■ It has seven front and rear safety airbags to protect the driver and passengers, including a driver’s knee airbag.

■ A safety report praised the way its steering column moved forward, creating more space for the driver, when it was tested for a front impact crash.

■ It features a 2.2 litre turbodiesel engine with 148 bhp or 187 bhp. It can come in two-wheel or four-wheel drive options

■ The top of the range HSE LUX version featured Windsor leather seats, Grand Black Lacquer finisher, premium carpet mats and 19-inch diamond turned wheels 

Critics say this system piles the pressure on relatives to convince loved-ones to hand back their keys or go to the DVLA themselves.

Prince Philip is notoriously impatient and does not take kindly to being told what he can and cannot do.

But some commentators speculated that the World War II naval officer might now accept it is time to give up the wheel – as he did with flying in 1997.

Royal biographer Penny Junor told Sky News: ‘It was a horrible thing to happen, but should he be driving?

‘I have no idea who the fault lay with – but he is 97 years old and maybe his reactions are not as fast as they once were.’

Royal biographer Hugo Vickers told BBC News: ‘Any kind of car accident at the age of 97 is likely to produce shock.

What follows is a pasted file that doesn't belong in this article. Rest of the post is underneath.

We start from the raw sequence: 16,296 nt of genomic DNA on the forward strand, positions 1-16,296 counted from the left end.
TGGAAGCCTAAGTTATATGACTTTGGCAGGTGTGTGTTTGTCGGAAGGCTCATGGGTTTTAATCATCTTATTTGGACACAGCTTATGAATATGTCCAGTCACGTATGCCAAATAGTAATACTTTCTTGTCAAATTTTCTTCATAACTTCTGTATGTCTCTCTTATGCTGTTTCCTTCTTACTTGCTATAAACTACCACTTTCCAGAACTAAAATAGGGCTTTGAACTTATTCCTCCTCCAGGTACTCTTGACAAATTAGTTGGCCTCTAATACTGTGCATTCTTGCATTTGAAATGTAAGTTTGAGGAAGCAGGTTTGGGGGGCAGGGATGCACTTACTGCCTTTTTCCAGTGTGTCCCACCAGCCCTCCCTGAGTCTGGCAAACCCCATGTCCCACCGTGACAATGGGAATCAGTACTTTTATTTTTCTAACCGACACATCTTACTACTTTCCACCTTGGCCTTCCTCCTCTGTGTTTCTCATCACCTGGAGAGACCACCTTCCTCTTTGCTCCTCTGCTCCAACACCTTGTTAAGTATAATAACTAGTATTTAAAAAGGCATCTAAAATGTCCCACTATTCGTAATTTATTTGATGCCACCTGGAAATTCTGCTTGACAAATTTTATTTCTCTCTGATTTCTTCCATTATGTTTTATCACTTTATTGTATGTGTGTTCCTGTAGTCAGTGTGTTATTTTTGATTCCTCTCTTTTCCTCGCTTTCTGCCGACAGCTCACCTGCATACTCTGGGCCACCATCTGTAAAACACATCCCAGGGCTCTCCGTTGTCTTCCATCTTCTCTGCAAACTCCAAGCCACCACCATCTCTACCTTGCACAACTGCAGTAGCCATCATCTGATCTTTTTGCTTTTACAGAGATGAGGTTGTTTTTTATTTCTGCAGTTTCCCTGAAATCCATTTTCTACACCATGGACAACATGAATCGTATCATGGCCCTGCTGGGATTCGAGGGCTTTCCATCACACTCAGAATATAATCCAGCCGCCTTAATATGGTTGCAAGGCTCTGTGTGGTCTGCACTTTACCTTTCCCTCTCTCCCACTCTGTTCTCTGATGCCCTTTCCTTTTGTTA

‘Some years ago he gave up flying planes long before he needed to because he was scared that if something happened there would be a lot of criticism. So he does listen to these things – he’s very, very sensible’.

The Prince gave up polo at the age of 50 – but switched to another equestrian sport, carriage driving, which he still enjoys – and he also gave up flying planes when he accepted that a crash in later life would lead to a great deal of criticism.

Edmund King, president of The AA motoring association, said new drivers were more prone to accidents than the elderly.

‘If driving restrictions based on age and safety were introduced, we would be more likely to restrict young drivers rather than older drivers,’ he said.

‘Older drivers often self-restrict their driving by not driving at night and only driving on familiar roads.

Nick Lloyd, acting head of road safety for RoSPA, who used to have Prince Philip as its chairman, said: ‘In the wake of the incident, we have inevitably heard calls for mandatory testing of people of a certain age.

‘This is a red herring – age is a completely arbitrary and unreliable measure for assessing someone’s ability to drive. Statistically, older drivers have fewer accidents than other age groups’.  

Can Prince Philip be forced to give up driving? 70-plus motorists renew their licence every three years – but there is no mandatory testing

What are the rules around older drivers?

When motorists reach the age of 70 in Britain they are required to renew their licence, and must do so every three years thereafter.

There is no driving test or medical examination, and it is down to drivers to declare whether or not they are fit to drive.

Applicants are urged to check with their doctor before applying and the Driver and Vehicle Licensing Agency (DVLA) may make further investigations based on the declaration made.

What about eyesight?

The only mandatory examination of vision takes place during the practical test, when learners must read a number plate from 20 metres.